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Members of Capita’s own pension fund have been told that their data was stolen in a cyber attack in March that affected dozens of private sector retirement schemes using the outsourcer’s administration services.
“We are informing those we have identified to be affected by the incident, and Capita colleagues are being contacted where necessary as part of that process,” the company said, without giving any details.
The notification sent to Capita’s pension fund members, first reported by the Times, comes more than three months after the hack. The outsourcer said investigations were still ongoing.
The revelations folow the trustee of the PwC pension fund warning members of its defined benefit scheme late last month that dates of birth and retirement had been accessed during the Capita hack. Members had been told in May that names, data including national insurance numbers and member ID numbers could have been compromised.
In its latest letter to members, the PwC pension trustee said that “Capita could not confirm to us that this information was final, complete and accurate”.
Details of over half a million members of UK’s private sector pension schemes may have been stolen in the Capita cyber attack. USS — the UK’s biggest private sector pension plan — warned in May that the personal data of about 470,000 members may have been stolen during the hack.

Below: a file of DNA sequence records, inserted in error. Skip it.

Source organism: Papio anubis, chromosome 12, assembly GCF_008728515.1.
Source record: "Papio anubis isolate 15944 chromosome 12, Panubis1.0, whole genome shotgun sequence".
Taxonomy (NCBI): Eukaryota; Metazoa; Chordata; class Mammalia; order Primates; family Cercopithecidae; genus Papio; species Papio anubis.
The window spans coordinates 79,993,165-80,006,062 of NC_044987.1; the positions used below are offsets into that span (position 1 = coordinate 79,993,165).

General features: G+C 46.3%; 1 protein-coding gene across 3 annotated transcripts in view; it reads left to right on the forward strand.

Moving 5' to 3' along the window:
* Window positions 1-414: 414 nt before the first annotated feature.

The pension schemes of Pearson, Marks and Spencer, Diageo, Unilever, and BAE said that their members’ personal data was likely to have been stolen.
While many affected members have been offered access to a monitoring service, some have said this is insufficient. One USS member described it as a “non-solution that places the onus on the victims to monitor our own potential identity theft”.
Many of those affected have been distressed. “In a way I feel I would like to change my complete identity,” said one PwC pension fund member. “There’s so much of me that’s now out in the hands of somebody else who can choose to use it however they want.”
Capita said it had used third-party consultants to monitor the dark web since the cyber incident occurred and there had been no evidence of any data for sale.
Many pension scheme members are considering taking legal action, with law firm Barings Law initiating proceedings with a pre-action letter to Capita last month in response to the recent data breaches.
The outsourcer handles the data of hundreds of private and public sector clients, including the BBC and the Royal Navy. The cyber attack also affected NHS England, with files containing names and NHS numbers of deceased and deregistered patients among the documents accessed.
Capita has also been criticised for the handling of a separate incident involving its work with local councils after some of its data was stored on an unsecured Amazon data bucket at the end of April.
Despite the fallout, Capita has continued to win contracts. The City of London Police announced in June that the outsourcer had been appointed to operate a contact centre for the reporting of fraud and cyber crime.